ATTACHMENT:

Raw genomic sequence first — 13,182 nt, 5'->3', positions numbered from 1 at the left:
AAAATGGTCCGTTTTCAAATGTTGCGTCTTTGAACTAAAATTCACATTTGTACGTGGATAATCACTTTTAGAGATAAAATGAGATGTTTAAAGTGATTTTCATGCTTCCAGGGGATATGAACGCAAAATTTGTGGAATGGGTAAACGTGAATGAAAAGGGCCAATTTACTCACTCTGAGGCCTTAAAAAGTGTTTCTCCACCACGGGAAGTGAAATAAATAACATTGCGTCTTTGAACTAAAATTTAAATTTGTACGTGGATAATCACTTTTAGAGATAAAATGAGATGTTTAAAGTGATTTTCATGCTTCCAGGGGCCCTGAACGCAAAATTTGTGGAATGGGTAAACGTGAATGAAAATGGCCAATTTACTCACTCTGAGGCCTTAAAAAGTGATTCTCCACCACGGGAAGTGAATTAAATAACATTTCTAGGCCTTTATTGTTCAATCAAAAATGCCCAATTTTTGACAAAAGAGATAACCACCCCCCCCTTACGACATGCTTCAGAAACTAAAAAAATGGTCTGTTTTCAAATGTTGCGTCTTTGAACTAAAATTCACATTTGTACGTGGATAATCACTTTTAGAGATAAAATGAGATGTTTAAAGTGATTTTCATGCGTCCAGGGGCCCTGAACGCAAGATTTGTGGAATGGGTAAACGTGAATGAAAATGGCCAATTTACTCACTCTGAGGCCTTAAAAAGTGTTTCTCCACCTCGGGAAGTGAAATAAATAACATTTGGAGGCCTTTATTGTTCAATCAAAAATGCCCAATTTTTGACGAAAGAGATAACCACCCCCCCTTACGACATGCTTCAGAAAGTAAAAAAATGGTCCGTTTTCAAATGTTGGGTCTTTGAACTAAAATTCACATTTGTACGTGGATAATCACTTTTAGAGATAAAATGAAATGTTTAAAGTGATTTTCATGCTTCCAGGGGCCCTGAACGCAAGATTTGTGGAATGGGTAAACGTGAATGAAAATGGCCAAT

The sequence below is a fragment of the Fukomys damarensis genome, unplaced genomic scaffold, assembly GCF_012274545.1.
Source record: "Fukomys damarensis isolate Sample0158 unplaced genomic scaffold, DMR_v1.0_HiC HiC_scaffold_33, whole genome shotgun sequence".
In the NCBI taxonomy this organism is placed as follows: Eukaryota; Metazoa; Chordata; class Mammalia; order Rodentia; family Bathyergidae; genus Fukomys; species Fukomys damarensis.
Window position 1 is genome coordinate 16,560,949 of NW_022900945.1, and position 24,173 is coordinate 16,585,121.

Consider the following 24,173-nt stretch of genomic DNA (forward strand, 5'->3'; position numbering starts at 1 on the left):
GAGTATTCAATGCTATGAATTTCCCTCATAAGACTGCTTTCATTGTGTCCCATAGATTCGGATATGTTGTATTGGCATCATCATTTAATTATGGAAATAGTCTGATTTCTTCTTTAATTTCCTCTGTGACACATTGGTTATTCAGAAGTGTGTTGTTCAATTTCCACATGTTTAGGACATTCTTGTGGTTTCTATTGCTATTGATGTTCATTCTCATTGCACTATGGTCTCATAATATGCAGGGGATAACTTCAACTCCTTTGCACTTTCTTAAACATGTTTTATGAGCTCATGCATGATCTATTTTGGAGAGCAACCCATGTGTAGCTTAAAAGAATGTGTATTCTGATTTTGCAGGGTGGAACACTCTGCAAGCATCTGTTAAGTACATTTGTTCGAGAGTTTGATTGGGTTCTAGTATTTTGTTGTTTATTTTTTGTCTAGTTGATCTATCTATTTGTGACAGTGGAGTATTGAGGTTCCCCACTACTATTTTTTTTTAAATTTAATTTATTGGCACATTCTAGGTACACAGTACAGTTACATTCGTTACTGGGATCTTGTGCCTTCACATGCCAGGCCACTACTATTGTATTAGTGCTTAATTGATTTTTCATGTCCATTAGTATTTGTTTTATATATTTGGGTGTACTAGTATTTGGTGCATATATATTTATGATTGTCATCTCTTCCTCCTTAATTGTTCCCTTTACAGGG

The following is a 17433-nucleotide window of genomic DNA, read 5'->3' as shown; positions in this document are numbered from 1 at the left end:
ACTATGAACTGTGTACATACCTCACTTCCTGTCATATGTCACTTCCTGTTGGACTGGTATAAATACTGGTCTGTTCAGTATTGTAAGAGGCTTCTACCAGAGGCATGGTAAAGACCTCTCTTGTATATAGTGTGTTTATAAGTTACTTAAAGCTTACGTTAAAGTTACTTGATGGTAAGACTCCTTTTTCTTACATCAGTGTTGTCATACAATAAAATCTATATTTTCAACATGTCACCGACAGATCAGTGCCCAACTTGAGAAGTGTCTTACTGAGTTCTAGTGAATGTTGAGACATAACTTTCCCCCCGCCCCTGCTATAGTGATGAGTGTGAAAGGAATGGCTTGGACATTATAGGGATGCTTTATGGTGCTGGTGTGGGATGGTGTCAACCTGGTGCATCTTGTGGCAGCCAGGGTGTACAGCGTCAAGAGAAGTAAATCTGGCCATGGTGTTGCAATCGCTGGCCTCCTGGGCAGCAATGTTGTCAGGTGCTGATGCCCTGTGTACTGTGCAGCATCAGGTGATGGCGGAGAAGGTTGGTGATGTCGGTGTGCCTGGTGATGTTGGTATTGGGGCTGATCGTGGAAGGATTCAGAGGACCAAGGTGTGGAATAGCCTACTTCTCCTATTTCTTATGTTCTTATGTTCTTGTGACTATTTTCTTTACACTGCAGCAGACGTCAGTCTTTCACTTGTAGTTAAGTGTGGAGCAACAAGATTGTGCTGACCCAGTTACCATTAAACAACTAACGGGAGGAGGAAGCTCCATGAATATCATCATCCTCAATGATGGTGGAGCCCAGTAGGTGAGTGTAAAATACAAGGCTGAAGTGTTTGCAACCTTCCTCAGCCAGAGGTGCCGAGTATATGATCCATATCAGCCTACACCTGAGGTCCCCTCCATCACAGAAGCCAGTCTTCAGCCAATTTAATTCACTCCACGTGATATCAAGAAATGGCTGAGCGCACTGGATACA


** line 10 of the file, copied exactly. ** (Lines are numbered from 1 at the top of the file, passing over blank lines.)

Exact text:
ACTATGAACTGTGTACATACCTCACTTCCTGTCATATGTCACTTCCTGTTGGACTGGTATAAATACTGGTCTGTTCAGTATTGTAAGAGGCTTCTACCAGAGGCATGGTAAAGACCTCTCTTGTATATAGTGTGTTTATAAGTTACTTAAAGCTTACGTTAAAGTTACTTGATGGTAAGACTCCTTTTTCTTACATCAGTGTTGTCATACAATAAAATCTATATTTTCAACATGTCACCGACAGATCAGTGCCCAACTTGAGAAGTGTCTTACTGAGTTCTAGTGAATGTTGAGACATAACTTTCCCCCCGCCCCTGCTATAGTGATGAGTGTGAAAGGAATGGCTTGGACATTATAGGGATGCTTTATGGTGCTGGTGTGGGATGGTGTCAACCTGGTGCATCTTGTGGCAGCCAGGGTGTACAGCGTCAAGAGAAGTAAATCTGGCCATGGTGTTGCAATCGCTGGCCTCCTGGGCAGCAATGTTGTCAGGTGCTGATGCCCTGTGTACTGTGCAGCATCAGGTGATGGCGGAGAAGGTTGGTGATGTCGGTGTGCCTGGTGATGTTGGTATTGGGGCTGATCGTGGAAGGATTCAGAGGACCAAGGTGTGGAATAGCCTACTTCTCCTATTTCTTATGTTCTTATGTTCTTGTGACTATTTTCTTTACACTGCAGCAGACGTCAGTCTTTCACTTGTAGTTAAGTGTGGAGCAACAAGATTGTGCTGACCCAGTTACCATTAAACAACTAACGGGAGGAGGAAGCTCCATGAATATCATCATCCTCAATGATGGTGGAGCCCAGTAGGTGAGTGTAAAATACAAGGCTGAAGTGTTTGCAACCTTCCTCAGCCAGAGGTGCCGAGTATATGATCCATATCAGCCTACACCTGAGGTCCCCTCCATCACAGAAGCCAGTCTTCAGCCAATTTAATTCACTCCACGTGATATCAAGAAATGGCTGAGCGCACTGGATACA